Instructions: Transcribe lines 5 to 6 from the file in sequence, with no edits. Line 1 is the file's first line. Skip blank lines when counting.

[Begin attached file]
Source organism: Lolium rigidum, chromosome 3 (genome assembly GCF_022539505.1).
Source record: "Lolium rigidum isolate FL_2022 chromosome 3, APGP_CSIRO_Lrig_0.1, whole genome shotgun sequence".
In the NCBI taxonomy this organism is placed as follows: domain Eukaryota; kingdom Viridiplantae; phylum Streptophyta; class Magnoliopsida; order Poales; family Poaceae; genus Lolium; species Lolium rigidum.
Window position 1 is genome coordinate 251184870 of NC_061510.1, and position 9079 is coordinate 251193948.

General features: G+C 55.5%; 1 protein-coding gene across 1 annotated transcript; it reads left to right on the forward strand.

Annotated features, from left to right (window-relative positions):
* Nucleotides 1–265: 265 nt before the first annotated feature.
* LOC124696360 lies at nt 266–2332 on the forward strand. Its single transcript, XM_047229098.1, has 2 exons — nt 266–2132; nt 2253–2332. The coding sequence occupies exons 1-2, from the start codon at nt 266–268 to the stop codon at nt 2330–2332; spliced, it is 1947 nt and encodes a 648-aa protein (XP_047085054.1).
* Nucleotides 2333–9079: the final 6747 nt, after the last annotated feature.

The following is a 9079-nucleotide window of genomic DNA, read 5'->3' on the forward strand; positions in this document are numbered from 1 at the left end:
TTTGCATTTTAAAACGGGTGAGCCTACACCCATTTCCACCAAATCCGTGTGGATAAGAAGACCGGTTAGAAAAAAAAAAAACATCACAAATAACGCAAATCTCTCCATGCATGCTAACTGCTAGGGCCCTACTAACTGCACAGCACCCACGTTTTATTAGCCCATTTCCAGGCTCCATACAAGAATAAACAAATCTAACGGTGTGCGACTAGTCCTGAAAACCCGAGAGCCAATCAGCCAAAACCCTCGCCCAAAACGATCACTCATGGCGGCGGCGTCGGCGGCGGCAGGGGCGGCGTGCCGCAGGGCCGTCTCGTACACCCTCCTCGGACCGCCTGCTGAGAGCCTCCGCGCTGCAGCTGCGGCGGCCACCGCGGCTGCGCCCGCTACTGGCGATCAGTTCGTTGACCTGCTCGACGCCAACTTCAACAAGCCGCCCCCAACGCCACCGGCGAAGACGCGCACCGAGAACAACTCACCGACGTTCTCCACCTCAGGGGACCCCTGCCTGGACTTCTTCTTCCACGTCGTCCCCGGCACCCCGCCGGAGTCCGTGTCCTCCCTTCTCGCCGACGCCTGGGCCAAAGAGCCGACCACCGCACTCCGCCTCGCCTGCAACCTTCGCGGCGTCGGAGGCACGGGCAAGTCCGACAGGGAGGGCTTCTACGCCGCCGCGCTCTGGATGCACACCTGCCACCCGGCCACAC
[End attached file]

General features: G+C 55.5%; 1 protein-coding gene across 1 annotated transcript; it reads left to right on the forward strand.

Annotated features, from left to right (window-relative positions):